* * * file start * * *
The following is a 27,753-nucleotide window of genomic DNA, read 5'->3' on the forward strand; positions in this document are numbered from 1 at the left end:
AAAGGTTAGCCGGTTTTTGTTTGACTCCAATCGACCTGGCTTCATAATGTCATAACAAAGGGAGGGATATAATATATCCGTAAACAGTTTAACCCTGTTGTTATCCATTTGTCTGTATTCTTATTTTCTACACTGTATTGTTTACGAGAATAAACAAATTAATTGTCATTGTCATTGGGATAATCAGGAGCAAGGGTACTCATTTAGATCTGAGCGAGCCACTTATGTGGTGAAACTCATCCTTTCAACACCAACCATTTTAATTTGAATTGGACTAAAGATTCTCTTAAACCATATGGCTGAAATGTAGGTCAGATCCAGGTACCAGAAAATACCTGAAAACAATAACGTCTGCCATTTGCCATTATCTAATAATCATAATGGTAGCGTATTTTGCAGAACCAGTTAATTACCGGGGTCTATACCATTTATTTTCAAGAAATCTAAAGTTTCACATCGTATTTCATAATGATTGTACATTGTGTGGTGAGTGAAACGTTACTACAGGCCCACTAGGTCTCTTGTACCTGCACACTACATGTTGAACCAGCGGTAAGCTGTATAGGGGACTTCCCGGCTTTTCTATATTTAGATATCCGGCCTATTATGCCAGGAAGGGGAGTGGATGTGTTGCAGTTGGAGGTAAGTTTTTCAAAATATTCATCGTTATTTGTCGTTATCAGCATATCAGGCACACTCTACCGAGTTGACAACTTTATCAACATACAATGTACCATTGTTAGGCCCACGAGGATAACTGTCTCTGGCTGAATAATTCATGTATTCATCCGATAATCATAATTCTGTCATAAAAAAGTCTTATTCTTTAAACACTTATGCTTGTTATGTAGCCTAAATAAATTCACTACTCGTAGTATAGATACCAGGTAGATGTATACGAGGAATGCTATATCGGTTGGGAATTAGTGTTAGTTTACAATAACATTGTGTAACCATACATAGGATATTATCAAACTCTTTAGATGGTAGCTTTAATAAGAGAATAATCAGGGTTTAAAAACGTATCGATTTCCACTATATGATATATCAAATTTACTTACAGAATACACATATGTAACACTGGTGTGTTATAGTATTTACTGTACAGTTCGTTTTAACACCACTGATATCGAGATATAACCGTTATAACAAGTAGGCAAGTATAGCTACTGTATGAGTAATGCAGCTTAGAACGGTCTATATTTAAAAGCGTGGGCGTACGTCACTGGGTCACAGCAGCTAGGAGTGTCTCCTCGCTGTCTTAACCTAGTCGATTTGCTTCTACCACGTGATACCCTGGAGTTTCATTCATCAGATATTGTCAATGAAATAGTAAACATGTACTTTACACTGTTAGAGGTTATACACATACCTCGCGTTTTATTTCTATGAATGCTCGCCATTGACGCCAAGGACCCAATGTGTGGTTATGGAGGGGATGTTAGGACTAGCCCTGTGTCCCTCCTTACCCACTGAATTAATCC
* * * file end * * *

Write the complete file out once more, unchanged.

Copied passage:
The following is a 27,753-nucleotide window of genomic DNA, read 5'->3' on the forward strand; positions in this document are numbered from 1 at the left end:
AAAGGTTAGCCGGTTTTTGTTTGACTCCAATCGACCTGGCTTCATAATGTCATAACAAAGGGAGGGATATAATATATCCGTAAACAGTTTAACCCTGTTGTTATCCATTTGTCTGTATTCTTATTTTCTACACTGTATTGTTTACGAGAATAAACAAATTAATTGTCATTGTCATTGGGATAATCAGGAGCAAGGGTACTCATTTAGATCTGAGCGAGCCACTTATGTGGTGAAACTCATCCTTTCAACACCAACCATTTTAATTTGAATTGGACTAAAGATTCTCTTAAACCATATGGCTGAAATGTAGGTCAGATCCAGGTACCAGAAAATACCTGAAAACAATAACGTCTGCCATTTGCCATTATCTAATAATCATAATGGTAGCGTATTTTGCAGAACCAGTTAATTACCGGGGTCTATACCATTTATTTTCAAGAAATCTAAAGTTTCACATCGTATTTCATAATGATTGTACATTGTGTGGTGAGTGAAACGTTACTACAGGCCCACTAGGTCTCTTGTACCTGCACACTACATGTTGAACCAGCGGTAAGCTGTATAGGGGACTTCCCGGCTTTTCTATATTTAGATATCCGGCCTATTATGCCAGGAAGGGGAGTGGATGTGTTGCAGTTGGAGGTAAGTTTTTCAAAATATTCATCGTTATTTGTCGTTATCAGCATATCAGGCACACTCTACCGAGTTGACAACTTTATCAACATACAATGTACCATTGTTAGGCCCACGAGGATAACTGTCTCTGGCTGAATAATTCATGTATTCATCCGATAATCATAATTCTGTCATAAAAAAGTCTTATTCTTTAAACACTTATGCTTGTTATGTAGCCTAAATAAATTCACTACTCGTAGTATAGATACCAGGTAGATGTATACGAGGAATGCTATATCGGTTGGGAATTAGTGTTAGTTTACAATAACATTGTGTAACCATACATAGGATATTATCAAACTCTTTAGATGGTAGCTTTAATAAGAGAATAATCAGGGTTTAAAAACGTATCGATTTCCACTATATGATATATCAAATTTACTTACAGAATACACATATGTAACACTGGTGTGTTATAGTATTTACTGTACAGTTCGTTTTAACACCACTGATATCGAGATATAACCGTTATAACAAGTAGGCAAGTATAGCTACTGTATGAGTAATGCAGCTTAGAACGGTCTATATTTAAAAGCGTGGGCGTACGTCACTGGGTCACAGCAGCTAGGAGTGTCTCCTCGCTGTCTTAACCTAGTCGATTTGCTTCTACCACGTGATACCCTGGAGTTTCATTCATCAGATATTGTCAATGAAATAGTAAACATGTACTTTACACTGTTAGAGGTTATACACATACCTCGCGTTTTATTTCTATGAATGCTCGCCATTGACGCCAAGGACCCAATGTGTGGTTATGGAGGGGATGTTAGGACTAGCCCTGTGTCCCTCCTTACCCACTGAATTAATCC